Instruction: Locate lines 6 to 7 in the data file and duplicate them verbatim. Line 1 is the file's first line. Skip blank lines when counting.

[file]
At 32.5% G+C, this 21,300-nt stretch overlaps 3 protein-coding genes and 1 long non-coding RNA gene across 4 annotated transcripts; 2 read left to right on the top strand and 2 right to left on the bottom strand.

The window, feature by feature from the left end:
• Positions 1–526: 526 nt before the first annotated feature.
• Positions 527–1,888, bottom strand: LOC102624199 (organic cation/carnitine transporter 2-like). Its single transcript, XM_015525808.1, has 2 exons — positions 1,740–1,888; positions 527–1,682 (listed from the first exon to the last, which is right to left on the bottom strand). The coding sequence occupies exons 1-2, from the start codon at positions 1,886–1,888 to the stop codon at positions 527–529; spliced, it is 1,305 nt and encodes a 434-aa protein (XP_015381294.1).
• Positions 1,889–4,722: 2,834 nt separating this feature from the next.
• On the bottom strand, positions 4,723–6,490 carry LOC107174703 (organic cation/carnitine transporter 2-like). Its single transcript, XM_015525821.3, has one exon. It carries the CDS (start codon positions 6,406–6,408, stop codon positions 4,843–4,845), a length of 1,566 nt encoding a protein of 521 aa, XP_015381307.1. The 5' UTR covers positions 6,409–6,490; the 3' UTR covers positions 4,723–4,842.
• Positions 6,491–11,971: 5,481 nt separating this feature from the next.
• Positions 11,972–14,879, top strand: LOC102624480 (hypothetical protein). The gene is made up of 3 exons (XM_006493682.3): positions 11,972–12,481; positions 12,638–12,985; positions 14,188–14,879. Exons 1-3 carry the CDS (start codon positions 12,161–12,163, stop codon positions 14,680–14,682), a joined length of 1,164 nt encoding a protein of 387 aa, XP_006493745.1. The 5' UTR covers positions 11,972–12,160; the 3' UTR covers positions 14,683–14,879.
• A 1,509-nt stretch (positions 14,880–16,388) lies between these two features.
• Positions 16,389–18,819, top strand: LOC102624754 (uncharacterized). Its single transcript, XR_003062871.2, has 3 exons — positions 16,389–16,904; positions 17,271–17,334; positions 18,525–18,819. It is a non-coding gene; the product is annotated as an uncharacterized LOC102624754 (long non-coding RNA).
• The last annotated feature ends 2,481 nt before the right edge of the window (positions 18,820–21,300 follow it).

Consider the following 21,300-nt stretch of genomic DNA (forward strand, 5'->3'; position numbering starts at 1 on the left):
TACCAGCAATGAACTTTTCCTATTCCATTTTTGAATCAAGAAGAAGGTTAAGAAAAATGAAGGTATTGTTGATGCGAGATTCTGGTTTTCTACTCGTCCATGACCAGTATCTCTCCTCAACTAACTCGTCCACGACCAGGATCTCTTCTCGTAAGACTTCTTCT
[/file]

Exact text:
• On the bottom strand, positions 4,723–6,490 carry LOC107174703 (organic cation/carnitine transporter 2-like). Its single transcript, XM_015525821.3, has one exon. It carries the CDS (start codon positions 6,406–6,408, stop codon positions 4,843–4,845), a length of 1,566 nt encoding a protein of 521 aa, XP_015381307.1. The 5' UTR covers positions 6,409–6,490; the 3' UTR covers positions 4,723–4,842.
• Positions 6,491–11,971: 5,481 nt separating this feature from the next.